While the toll of the prescription drug epidemic in society is well-documented, the impact on employers has not been studied closely.
To learn more about how prescription drugs affect the workplace, the Idaho Office on Drug Policy and Idaho Industrial Commission are holding a panel discussion Dec. 5.
A diverse panel that includes law enforcement, a physician, the state pharmacy association, and an employers’ group “will really help us understand the cost to the employer of having untreated drug use in the office,” said Nicole Fitzgerald, interim administrator of the Idaho Office on Drug Policy.
A survey by the National Safety Council found that 70 percent of businesses report that narcotic painkillers have affected their business. Medication addictions may not be as noticeable as some other substance abuse problems; for example, they cannot be sensed as easily as alcohol, which smells distinctive. They can be invisible until they’re fatal.
But opioids and other drugs hurt productivity, cause absenteeism, and eventually harm work performance to the point where people can lose their jobs, said Jean Lockhart, the CFO at the Boise Rescue Mission. Lockhart said it’s common to meet people who are unemployed because of substance abuse.
“It’s a complicated problem, because when you have a surgery or dental procedure, you genuinely need a pretty good painkiller,” Lockhart said. Yet, some painkillers cause recovering addicts to relapse.
Prescription drugs are taking a heavy toll in Idaho. The number of drug-induced deaths by synthetic opioids (other than methadone) rose nearly 70 percent from 2015 to 2016, the Department of Health and Welfare said in an opioid needs assessment released in October. Synthetic opioids include medications such as fentanyl.
Physicians have taken steps to limit prescription drug abuse. The average amount of opioids dispensed to injured workers declined from 2010 and 2013 over two years following the injury, according to the Workers Compensation Research Institute. Fitzgerald said police report that heroin is a bigger problem in Idaho than prescription drugs. Many prescription drug users turn to heroin because it is less expensive.
Idaho doesn’t maintain separate statistics regarding opioid use at work, according to the Department of Health and Welfare. In its 2016 report on drug-induced deaths, the department said drug overdoses and other drug-related deaths accounted for just 2 percent of all deaths in the state. But the report said the number of drug‐induced deaths increased nearly 30 percent from 2012 to 2016.
In its opioid needs assessment, the state Department of Health and Welfare said that Idaho counties need to do a better job of detailing drug use in death certificates. In some counties, many death certificates do not say what drug was involved in a drug death.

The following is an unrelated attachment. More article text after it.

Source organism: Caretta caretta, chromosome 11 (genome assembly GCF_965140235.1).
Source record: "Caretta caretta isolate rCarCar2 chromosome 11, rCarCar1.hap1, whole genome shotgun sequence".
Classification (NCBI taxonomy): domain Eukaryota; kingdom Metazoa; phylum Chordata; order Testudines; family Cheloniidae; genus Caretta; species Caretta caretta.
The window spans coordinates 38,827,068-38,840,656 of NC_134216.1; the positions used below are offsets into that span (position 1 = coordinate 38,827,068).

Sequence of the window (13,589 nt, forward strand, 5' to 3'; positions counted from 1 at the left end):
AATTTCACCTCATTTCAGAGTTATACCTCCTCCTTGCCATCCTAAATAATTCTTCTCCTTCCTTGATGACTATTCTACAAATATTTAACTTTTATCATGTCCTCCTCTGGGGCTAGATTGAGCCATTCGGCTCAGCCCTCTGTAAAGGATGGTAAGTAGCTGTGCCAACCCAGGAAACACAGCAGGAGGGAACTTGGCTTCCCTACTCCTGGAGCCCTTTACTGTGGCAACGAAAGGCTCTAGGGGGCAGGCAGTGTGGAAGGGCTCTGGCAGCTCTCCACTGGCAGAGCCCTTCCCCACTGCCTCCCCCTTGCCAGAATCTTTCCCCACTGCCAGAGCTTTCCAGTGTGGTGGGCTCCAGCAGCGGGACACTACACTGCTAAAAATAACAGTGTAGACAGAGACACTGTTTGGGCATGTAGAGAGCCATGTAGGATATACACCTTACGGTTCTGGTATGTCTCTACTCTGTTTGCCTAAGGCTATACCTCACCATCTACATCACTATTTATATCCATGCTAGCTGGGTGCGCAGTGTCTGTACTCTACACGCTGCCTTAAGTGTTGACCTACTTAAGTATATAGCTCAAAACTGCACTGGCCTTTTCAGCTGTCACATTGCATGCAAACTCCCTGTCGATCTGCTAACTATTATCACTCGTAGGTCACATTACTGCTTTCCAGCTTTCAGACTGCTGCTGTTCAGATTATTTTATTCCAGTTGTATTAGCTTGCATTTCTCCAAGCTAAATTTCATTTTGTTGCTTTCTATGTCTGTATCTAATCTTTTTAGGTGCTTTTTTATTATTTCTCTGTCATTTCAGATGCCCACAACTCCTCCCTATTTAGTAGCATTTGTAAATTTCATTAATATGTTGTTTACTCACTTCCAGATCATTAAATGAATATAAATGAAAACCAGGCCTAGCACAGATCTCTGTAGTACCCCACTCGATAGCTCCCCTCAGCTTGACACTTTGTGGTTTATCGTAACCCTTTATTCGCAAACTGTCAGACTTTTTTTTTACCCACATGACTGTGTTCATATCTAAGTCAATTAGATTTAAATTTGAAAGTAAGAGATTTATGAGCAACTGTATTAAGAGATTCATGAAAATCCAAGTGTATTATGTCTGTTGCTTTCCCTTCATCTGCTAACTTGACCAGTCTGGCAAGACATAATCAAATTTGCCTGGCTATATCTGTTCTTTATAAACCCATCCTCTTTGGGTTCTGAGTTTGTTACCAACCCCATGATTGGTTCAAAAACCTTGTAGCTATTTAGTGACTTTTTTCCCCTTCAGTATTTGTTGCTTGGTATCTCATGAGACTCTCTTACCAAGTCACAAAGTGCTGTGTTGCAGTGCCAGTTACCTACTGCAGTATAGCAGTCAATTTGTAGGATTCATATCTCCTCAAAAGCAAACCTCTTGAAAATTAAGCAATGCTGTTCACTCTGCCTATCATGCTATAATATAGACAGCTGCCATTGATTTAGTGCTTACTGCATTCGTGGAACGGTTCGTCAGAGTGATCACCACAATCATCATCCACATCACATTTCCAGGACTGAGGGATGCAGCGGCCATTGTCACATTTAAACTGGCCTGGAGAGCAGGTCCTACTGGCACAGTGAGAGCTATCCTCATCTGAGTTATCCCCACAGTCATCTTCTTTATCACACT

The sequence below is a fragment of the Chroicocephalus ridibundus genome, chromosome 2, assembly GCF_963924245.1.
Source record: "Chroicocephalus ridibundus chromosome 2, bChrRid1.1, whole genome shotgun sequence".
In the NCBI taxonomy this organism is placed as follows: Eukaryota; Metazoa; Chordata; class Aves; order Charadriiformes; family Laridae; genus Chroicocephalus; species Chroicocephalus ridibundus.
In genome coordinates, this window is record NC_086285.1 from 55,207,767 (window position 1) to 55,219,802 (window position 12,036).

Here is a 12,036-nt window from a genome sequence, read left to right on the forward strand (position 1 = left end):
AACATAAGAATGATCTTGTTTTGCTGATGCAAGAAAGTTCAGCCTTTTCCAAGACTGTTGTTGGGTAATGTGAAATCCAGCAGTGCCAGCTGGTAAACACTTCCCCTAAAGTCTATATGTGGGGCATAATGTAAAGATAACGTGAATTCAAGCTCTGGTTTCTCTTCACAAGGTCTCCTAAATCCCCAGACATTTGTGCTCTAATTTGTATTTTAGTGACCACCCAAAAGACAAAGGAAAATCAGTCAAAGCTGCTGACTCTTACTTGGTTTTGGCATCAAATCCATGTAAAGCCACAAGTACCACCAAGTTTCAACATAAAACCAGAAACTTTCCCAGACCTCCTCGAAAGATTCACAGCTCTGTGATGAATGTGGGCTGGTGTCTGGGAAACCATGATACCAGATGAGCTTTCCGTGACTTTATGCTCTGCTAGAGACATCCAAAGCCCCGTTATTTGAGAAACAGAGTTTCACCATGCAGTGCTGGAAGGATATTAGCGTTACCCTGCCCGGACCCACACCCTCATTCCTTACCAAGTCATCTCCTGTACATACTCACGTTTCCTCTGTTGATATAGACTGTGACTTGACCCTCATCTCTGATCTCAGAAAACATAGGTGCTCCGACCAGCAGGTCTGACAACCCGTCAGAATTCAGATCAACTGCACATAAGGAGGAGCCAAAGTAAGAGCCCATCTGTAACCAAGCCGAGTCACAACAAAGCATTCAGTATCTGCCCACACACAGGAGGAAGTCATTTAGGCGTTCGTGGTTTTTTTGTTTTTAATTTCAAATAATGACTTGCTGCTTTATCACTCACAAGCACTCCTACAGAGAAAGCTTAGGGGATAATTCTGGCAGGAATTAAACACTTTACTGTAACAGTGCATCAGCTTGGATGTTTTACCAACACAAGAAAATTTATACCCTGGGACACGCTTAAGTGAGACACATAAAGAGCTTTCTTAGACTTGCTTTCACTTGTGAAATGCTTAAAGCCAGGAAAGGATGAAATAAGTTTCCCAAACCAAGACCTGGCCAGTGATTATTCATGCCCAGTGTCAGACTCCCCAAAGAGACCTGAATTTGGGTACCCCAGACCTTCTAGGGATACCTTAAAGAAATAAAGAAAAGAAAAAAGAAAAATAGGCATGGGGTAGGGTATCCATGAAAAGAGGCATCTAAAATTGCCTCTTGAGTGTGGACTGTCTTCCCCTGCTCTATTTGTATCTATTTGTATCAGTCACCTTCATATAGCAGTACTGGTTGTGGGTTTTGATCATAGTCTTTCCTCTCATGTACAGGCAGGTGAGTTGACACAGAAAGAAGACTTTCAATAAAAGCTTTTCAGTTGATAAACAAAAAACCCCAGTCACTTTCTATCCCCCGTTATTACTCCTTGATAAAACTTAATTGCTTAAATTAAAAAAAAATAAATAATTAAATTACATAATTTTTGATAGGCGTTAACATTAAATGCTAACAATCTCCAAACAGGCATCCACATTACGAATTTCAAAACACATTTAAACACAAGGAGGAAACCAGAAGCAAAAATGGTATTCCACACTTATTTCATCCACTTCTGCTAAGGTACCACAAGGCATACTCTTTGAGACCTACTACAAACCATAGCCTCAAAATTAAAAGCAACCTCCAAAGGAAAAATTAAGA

Idaho drug tester says positive tests for opioids have risen 18 percent this year
While the state of Idaho doesn’t track rates of drug abuse among workers, companies like the Boise-based Wienhoff Drug Testing do, because it’s their business. Wienhoff has seen positive tests for unauthorized opioid use rise 8 percent to 10 percent this year over last year, said CEO Colleen Wienhoff.
For all opioid use – including legal prescriptions – Wienhoff has seen an increase of 18.2 percent this year. Wienhoff carries out testing on job applicants, random testing required by employers, and testing requested by employers after an accident or when there’s a suspicion that drugs are being used. The company has about 2,800 clients in Idaho, and an office in Oregon.
Opioids are just a small part of the picture when it comes to drug testing. Positive readings for marijuana and methamphetamine are more common, Wienhoff noted.
“So many people are naïve that we have a problem,” said Wienhoff, a nurse who started her company in 1988. “When I tell people how people attempt to beat the drug test, to falsify their information, they are blown away. They just don’t believe people will go to those extremes.”
“The type of drug(s) involved with drug-induced deaths are underreported throughout the state,” the report said. “Consequently, the number of true opioid-involved overdose deaths is likely higher than what is observed (through Health and Welfare research).”
Fitzgerald emphasized that prescription drug abuse crosses all social and economic classes. Employers can help by making sure there are appropriate medication alternatives available in their company health benefits, such as enhanced physical therapy, and by helping injured workers return to their jobs in a capacity that allows them to work without further injury.
“It’s not to say opioids can’t be useful,” Fitzgerald said. “It’s just making sure employers have some knowledge and can be thinking of it as they’re planning their benefits.”
Employers can also help by offering assistance such as psychological counseling in company benefit plans, Lockhart said.
“When you have an employee who for whatever reason their performance is suffering, you should try to find out why and see if you can help them,” she said. “If you can help an employee get back on track, you keep your good employee and help that person and it’s good for the community as well.”
Watch IBR’s segment on KTVB Friday’s at 4 p.m. On Nov. 24, IBR Editor Anne Wallace Allen discussed this topic with KTVB’s Doug Petcash. Click here to watch the video.